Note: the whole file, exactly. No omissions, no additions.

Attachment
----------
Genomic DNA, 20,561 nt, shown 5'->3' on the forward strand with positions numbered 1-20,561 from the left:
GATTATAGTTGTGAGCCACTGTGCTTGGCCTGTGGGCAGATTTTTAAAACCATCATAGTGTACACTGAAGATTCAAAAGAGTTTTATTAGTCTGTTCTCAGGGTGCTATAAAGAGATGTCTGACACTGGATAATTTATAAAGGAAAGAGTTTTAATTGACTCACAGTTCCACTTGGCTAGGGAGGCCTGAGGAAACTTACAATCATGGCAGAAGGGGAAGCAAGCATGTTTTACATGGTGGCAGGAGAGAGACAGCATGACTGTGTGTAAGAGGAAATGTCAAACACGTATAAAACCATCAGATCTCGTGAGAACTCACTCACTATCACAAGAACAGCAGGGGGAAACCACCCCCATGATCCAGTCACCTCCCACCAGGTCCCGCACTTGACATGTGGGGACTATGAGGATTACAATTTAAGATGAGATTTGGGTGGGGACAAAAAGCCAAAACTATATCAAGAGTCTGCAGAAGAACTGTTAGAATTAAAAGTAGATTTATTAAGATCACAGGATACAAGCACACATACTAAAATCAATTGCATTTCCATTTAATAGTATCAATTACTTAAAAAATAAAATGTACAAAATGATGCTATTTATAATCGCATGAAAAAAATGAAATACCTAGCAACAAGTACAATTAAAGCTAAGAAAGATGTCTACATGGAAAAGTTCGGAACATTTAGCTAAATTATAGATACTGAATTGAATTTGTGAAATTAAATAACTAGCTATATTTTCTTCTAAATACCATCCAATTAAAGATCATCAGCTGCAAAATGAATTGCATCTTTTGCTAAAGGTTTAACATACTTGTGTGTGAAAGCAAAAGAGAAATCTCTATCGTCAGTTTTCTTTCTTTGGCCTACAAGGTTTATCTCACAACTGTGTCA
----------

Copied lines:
Genomic DNA, 20,561 nt, shown 5'->3' on the forward strand with positions numbered 1-20,561 from the left:
GATTATAGTTGTGAGCCACTGTGCTTGGCCTGTGGGCAGATTTTTAAAACCATCATAGTGTACACTGAAGATTCAAAAGAGTTTTATTAGTCTGTTCTCAGGGTGCTATAAAGAGATGTCTGACACTGGATAATTTATAAAGGAAAGAGTTTTAATTGACTCACAGTTCCACTTGGCTAGGGAGGCCTGAGGAAACTTACAATCATGGCAGAAGGGGAAGCAAGCATGTTTTACATGGTGGCAGGAGAGAGACAGCATGACTGTGTGTAAGAGGAAATGTCAAACACGTATAAAACCATCAGATCTCGTGAGAACTCACTCACTATCACAAGAACAGCAGGGGGAAACCACCCCCATGATCCAGTCACCTCCCACCAGGTCCCGCACTTGACATGTGGGGACTATGAGGATTACAATTTAAGATGAGATTTGGGTGGGGACAAAAAGCCAAAACTATATCAAGAGTCTGCAGAAGAACTGTTAGAATTAAAAGTAGATTTATTAAGATCACAGGATACAAGCACACATACTAAAATCAATTGCATTTCCATTTAATAGTATCAATTACTTAAAAAATAAAATGTACAAAATGATGCTATTTATAATCGCATGAAAAAAATGAAATACCTAGCAACAAGTACAATTAAAGCTAAGAAAGATGTCTACATGGAAAAGTTCGGAACATTTAGCTAAATTATAGATACTGAATTGAATTTGTGAAATTAAATAACTAGCTATATTTTCTTCTAAATACCATCCAATTAAAGATCATCAGCTGCAAAATGAATTGCATCTTTTGCTAAAGGTTTAACATACTTGTGTGTGAAAGCAAAAGAGAAATCTCTATCGTCAGTTTTCTTTCTTTGGCCTACAAGGTTTATCTCACAACTGTGTCA